Nowadays, especially in cities like Dublin, Christmas has become almost as commercial and glittery as just about anywhere else. But in the past, it was beautifully simple. The greenery was placed on the mantle, the holly was positioned above the holy pictures and children were put to "work" making chains out of brightly colored paper; these were strung across the ceiling. Not until relatively recently did Irish families put up a Christmas tree; even at that, the ones I remember were no more than two or three feet tall and the only decorations were foil- wrapped chocolate ornaments, paper chains, and something we used to call "lametta" which was similar to American icicles. The tree was always placed in the middle of the sideboard, and, unless Father Christmas left something really big, the gifts were placed on either side. As I recall, we didn't have a manger scene at home, but we did look forward to visiting the big one at our church on Christmas morning. It was always put up on Christmas Eve, but the only things in it were the animals and a crib or creche filled with straw. Magically, on Christmas Day, the baby Jesus was in His crib, Mary and Joseph were on either side of Him, and shepherds with their sheep looked on in adoration.
As with most Irish families, my parents made every effort to have a plentiful supply of fuel for the holiday season. During the 1950s in London, we had coal fires, but in Ireland they burned peat, and in the old days, they'd have a special log for the fire called a bloc na Nollag or Christmas log. It was also customary to provide for poorer neighbors and villagers would pool their resources to make sure everyone had enough food and a warm fire. One tradition that was widespread years ago was the mutton raffle; enough people would contribute to cover the cost of a sheep and then, for several evenings, they would play cards until, by process of elimination, a winner was declared. Generally, the winner would share the prize with family, friends, neighbors and the poor. "Calling the Waites" was also a well-known custom and took place two weeks before Christmas. Musicians would serenade the inhabitants of a town several hours before day-break, calling out, in intervals, the time of the morning and whether the weather was cold, wet, frosty or clear. A similar practice was that of young men and boys going to the tops of small hills, blowing salutes to the season and answering each other from hill to hill. On the morning of Christmas Day, they'd awaken the people with loud salutes and then would often accompany villagers on their way to early Mass, still blowing cheerfully but also helping the elderly and small children over any rough spots in the road.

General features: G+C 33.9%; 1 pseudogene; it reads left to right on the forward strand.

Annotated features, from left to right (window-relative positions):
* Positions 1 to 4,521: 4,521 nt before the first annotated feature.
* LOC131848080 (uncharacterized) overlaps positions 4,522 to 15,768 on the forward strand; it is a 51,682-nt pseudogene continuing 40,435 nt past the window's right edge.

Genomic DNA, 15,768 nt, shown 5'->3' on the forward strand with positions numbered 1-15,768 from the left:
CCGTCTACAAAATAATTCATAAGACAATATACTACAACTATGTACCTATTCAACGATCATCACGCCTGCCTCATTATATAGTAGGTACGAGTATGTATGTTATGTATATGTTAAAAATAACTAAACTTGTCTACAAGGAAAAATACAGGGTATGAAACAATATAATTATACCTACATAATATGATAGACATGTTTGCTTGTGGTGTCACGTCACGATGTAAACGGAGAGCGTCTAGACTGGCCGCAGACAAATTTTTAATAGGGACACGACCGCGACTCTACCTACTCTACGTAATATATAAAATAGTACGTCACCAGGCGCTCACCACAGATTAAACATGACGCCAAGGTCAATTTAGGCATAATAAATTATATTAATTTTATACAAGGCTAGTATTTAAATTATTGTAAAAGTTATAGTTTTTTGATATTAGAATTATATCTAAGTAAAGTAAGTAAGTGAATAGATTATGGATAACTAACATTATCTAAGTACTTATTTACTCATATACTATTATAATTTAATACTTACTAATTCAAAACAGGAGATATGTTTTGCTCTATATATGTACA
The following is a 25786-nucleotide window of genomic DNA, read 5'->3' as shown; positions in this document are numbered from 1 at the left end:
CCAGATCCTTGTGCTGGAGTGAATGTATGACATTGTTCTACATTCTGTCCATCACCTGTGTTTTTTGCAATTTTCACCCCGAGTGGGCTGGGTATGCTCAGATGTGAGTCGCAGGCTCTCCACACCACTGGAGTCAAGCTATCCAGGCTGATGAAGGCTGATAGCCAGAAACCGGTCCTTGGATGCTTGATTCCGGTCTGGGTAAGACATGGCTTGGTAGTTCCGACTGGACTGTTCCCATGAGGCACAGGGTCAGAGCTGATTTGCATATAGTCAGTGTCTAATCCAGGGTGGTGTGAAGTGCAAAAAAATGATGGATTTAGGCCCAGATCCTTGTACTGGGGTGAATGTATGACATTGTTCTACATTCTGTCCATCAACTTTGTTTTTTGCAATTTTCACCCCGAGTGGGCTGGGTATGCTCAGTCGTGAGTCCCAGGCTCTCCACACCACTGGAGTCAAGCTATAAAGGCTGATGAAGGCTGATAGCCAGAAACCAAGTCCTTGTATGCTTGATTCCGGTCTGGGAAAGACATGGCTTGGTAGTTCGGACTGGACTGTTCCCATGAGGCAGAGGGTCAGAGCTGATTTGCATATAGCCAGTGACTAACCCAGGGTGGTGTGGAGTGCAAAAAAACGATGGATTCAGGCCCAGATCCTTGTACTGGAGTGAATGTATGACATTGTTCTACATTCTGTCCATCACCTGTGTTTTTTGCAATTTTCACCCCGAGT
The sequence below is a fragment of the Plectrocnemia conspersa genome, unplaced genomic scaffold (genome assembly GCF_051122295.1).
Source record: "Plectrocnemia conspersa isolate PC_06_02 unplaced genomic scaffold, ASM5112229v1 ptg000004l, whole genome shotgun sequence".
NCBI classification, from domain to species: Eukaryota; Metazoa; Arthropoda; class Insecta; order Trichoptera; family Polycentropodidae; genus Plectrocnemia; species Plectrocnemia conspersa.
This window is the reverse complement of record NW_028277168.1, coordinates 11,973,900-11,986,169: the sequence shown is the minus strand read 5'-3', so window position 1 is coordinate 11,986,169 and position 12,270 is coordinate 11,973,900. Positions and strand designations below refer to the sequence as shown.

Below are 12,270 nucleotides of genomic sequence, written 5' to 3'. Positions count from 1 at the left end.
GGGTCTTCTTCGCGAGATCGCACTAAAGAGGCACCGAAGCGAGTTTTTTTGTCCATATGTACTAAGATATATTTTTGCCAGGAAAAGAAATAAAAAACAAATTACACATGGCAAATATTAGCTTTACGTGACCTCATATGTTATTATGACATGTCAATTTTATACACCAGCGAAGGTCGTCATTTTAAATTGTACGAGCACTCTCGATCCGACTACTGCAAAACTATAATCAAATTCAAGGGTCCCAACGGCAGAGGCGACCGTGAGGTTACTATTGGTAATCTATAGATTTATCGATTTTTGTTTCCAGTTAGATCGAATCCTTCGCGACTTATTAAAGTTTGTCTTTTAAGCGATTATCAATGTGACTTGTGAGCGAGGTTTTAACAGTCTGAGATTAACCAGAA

Back then, the Christmas season in Ireland was filled with mirth, merriment and good will toward men. Much has changed over the years. But, while new customs are replacing the old, (as in eating turkey for dinner and watching Willie Wonka's Chocolate Factory on the telly afterwards), an Irish Christmas is still very similar to the old days, with most families staying at home to enjoy the festivities. Since we didn't have television until I was almost a teenager, I well remember my mother tuning in Radio Eireann so we could listen to Irish music and my dad contentedly sipping a Guinness, his feet tapping in time to a jig or reel. I also recall that for tea, mum served Christmas cake - and that reminded me of the following song which I recently found again on one of my Irish forums. In my mind I can still hear my dad singing it or...is that just wishful thinking on my part? In any event, here are the lyrics: